While 2002's Essential Stevie Ray Vaughan & Double Trouble is the place to go for the complete picture, Martin Scorsese Presents the Blues: Stevie Ray Vaughan works well as a nice single-disc introduction to the work of the influential blues guitarist. Perhaps a few more hits could have been included to make this more attractive to the curious buyer, but with a previously unreleased live version of "Mary Had a Little Lamb" and a track listing that dodges much of the 1995 Greatest Hits collection, this does offer an alternative for longtime fans.
Payne's Window offers further testament to unsung hero Cecil Payne's prowess on the baritone saxophone. Fronting a delightfully swinging sextet that includes pianist Harold Mabern and tenor saxophonist Eric Alexander, Payne delivers a wonderful mixed bag of originals and standards. Window boasts a nonchalant attitude that allows the music to swing effortlessly. On Payne's humorous "James," Mabern improvises on what seems to be "Mary Had a Little Lamb" as Payne, Alexander, and trombonist Steve Davis punch in with swaggering riffs. Payne's impeccable rhythms are still intact, as on the Latin-tinged "Spiritus Parkus" and "Southside Samba," while tunes like "Lover Man" and "That's It Blues" are imbued with bluesy mellowness. Payne's Window is a no-frills record that rewards with each listening.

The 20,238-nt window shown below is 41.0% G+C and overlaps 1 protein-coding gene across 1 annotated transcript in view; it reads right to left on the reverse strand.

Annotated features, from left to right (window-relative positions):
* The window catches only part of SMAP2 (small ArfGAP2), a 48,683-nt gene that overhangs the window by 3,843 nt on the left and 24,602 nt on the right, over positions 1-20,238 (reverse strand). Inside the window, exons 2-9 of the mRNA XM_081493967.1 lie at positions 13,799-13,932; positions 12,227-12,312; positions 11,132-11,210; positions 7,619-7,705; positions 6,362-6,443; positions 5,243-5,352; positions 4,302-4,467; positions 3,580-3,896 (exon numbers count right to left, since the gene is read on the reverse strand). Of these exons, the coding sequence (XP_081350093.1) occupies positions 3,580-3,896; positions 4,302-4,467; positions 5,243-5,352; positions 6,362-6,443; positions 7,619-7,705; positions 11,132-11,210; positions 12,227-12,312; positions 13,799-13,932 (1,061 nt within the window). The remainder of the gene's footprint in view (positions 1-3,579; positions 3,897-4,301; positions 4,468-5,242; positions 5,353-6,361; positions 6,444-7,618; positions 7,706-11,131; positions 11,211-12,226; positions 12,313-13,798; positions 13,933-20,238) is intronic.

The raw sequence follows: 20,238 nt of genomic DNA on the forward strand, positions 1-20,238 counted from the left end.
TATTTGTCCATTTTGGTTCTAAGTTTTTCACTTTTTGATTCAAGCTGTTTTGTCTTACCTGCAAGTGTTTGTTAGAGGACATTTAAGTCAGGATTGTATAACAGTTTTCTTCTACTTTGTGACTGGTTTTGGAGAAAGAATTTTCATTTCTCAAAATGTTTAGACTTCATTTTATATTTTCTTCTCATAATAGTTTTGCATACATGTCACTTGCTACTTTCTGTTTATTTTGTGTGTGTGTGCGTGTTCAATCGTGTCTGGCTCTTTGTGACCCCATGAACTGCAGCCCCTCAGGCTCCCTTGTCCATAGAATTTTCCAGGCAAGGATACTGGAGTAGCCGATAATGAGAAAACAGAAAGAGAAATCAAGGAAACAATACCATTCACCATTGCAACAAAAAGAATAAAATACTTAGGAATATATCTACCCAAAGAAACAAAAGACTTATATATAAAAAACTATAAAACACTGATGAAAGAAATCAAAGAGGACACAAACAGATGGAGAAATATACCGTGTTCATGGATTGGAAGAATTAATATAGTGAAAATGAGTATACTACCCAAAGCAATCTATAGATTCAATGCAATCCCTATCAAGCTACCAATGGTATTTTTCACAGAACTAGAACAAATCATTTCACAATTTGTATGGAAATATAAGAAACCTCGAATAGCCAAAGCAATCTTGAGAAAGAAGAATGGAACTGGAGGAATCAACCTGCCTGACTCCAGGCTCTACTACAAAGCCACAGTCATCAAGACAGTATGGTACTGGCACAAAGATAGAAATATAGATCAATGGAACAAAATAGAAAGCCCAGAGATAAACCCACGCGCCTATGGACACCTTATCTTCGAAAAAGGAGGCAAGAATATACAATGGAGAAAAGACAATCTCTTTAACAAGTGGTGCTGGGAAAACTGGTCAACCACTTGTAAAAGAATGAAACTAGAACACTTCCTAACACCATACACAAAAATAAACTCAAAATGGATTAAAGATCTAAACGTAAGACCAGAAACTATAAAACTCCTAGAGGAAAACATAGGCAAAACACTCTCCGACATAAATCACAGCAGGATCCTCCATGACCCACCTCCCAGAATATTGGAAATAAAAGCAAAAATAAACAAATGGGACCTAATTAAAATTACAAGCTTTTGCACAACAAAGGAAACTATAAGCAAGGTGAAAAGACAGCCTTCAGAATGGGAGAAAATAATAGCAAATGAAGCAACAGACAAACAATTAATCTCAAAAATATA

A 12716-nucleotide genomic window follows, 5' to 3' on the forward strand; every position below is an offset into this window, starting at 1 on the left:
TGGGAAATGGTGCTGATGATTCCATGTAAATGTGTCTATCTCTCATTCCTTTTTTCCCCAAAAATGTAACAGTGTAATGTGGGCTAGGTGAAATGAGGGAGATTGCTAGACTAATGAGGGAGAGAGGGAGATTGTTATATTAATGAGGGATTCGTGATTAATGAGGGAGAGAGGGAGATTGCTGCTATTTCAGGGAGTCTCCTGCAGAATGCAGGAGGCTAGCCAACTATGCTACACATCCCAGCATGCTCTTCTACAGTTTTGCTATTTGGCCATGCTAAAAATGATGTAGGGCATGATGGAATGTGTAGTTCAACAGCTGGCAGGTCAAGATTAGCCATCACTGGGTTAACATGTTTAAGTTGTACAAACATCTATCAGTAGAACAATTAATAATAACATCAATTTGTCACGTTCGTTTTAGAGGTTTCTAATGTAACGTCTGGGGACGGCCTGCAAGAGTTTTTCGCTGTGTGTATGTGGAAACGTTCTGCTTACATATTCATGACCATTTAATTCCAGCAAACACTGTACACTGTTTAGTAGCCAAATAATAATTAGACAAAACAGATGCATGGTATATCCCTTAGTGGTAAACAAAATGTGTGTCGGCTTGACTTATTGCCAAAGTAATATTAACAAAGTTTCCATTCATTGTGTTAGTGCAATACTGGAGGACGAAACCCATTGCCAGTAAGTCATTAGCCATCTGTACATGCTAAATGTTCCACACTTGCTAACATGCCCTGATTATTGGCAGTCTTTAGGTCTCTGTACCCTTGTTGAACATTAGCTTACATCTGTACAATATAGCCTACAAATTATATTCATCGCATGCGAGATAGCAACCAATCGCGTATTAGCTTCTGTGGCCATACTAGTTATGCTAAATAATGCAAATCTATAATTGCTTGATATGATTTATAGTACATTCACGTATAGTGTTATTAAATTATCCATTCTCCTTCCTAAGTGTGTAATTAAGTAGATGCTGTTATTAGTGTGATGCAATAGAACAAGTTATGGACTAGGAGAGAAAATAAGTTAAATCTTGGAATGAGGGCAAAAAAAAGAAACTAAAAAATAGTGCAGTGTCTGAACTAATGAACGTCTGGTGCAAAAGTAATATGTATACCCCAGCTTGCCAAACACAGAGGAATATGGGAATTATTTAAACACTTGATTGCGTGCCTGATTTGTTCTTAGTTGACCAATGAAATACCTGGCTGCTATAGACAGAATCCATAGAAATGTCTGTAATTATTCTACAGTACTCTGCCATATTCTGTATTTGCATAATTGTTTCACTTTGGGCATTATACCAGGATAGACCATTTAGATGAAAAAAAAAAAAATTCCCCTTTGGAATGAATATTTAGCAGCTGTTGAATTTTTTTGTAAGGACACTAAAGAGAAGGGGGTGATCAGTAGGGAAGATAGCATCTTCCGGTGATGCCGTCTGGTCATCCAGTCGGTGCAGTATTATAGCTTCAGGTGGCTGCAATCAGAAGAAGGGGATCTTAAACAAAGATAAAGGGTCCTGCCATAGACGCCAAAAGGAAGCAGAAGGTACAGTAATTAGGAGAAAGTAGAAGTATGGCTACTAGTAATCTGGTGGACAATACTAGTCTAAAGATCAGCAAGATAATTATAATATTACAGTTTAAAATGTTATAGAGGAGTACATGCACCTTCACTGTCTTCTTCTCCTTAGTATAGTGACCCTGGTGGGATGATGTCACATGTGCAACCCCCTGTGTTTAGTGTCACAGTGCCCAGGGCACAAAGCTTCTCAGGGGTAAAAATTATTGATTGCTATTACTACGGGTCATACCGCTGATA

In an era of hardening religious attitudes and explosive religious violence, this book offers a welcome antidote. Richard Holloway retells the entire history of religion - from the dawn of religious belief to the 21st century - with deepest respect and a keen commitment to accuracy.